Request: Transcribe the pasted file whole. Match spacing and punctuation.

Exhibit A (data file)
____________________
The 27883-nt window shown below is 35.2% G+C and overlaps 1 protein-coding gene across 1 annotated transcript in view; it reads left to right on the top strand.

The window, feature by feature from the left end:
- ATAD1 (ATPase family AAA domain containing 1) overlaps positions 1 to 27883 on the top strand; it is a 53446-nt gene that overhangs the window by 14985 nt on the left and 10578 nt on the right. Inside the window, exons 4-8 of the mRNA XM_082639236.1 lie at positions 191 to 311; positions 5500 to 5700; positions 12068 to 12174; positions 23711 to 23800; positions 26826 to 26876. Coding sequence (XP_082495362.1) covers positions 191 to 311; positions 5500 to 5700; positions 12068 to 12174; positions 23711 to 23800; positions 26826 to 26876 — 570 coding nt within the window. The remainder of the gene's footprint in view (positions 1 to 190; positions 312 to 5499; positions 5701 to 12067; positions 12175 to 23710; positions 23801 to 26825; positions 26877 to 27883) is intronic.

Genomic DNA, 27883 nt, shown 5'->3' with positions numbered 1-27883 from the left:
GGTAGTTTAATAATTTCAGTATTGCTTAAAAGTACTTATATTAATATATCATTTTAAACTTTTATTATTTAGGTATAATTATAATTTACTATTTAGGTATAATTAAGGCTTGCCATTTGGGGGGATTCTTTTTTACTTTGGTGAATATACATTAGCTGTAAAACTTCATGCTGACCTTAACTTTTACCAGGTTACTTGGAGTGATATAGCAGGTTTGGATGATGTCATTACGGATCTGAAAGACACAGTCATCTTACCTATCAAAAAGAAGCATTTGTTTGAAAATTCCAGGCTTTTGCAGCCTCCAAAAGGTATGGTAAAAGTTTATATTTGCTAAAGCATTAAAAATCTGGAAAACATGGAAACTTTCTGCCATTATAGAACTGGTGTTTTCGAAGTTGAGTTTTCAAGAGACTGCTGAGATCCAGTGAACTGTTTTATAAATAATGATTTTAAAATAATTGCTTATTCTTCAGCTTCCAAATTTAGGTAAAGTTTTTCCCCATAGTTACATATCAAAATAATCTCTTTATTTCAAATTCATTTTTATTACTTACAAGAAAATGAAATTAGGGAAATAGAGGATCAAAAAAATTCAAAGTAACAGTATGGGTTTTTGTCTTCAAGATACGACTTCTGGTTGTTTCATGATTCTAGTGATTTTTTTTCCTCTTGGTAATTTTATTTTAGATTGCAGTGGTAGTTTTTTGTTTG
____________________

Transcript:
The 27883-nt window shown below is 35.2% G+C and overlaps 1 protein-coding gene across 1 annotated transcript in view; it reads left to right on the top strand.

The window, feature by feature from the left end:
- ATAD1 (ATPase family AAA domain containing 1) overlaps positions 1 to 27883 on the top strand; it is a 53446-nt gene that overhangs the window by 14985 nt on the left and 10578 nt on the right. Inside the window, exons 4-8 of the mRNA XM_082639236.1 lie at positions 191 to 311; positions 5500 to 5700; positions 12068 to 12174; positions 23711 to 23800; positions 26826 to 26876. Coding sequence (XP_082495362.1) covers positions 191 to 311; positions 5500 to 5700; positions 12068 to 12174; positions 23711 to 23800; positions 26826 to 26876 — 570 coding nt within the window. The remainder of the gene's footprint in view (positions 1 to 190; positions 312 to 5499; positions 5701 to 12067; positions 12175 to 23710; positions 23801 to 26825; positions 26877 to 27883) is intronic.

Genomic DNA, 27883 nt, shown 5'->3' with positions numbered 1-27883 from the left:
GGTAGTTTAATAATTTCAGTATTGCTTAAAAGTACTTATATTAATATATCATTTTAAACTTTTATTATTTAGGTATAATTATAATTTACTATTTAGGTATAATTAAGGCTTGCCATTTGGGGGGATTCTTTTTTACTTTGGTGAATATACATTAGCTGTAAAACTTCATGCTGACCTTAACTTTTACCAGGTTACTTGGAGTGATATAGCAGGTTTGGATGATGTCATTACGGATCTGAAAGACACAGTCATCTTACCTATCAAAAAGAAGCATTTGTTTGAAAATTCCAGGCTTTTGCAGCCTCCAAAAGGTATGGTAAAAGTTTATATTTGCTAAAGCATTAAAAATCTGGAAAACATGGAAACTTTCTGCCATTATAGAACTGGTGTTTTCGAAGTTGAGTTTTCAAGAGACTGCTGAGATCCAGTGAACTGTTTTATAAATAATGATTTTAAAATAATTGCTTATTCTTCAGCTTCCAAATTTAGGTAAAGTTTTTCCCCATAGTTACATATCAAAATAATCTCTTTATTTCAAATTCATTTTTATTACTTACAAGAAAATGAAATTAGGGAAATAGAGGATCAAAAAAATTCAAAGTAACAGTATGGGTTTTTGTCTTCAAGATACGACTTCTGGTTGTTTCATGATTCTAGTGATTTTTTTTCCTCTTGGTAATTTTATTTTAGATTGCAGTGGTAGTTTTTTGTTTG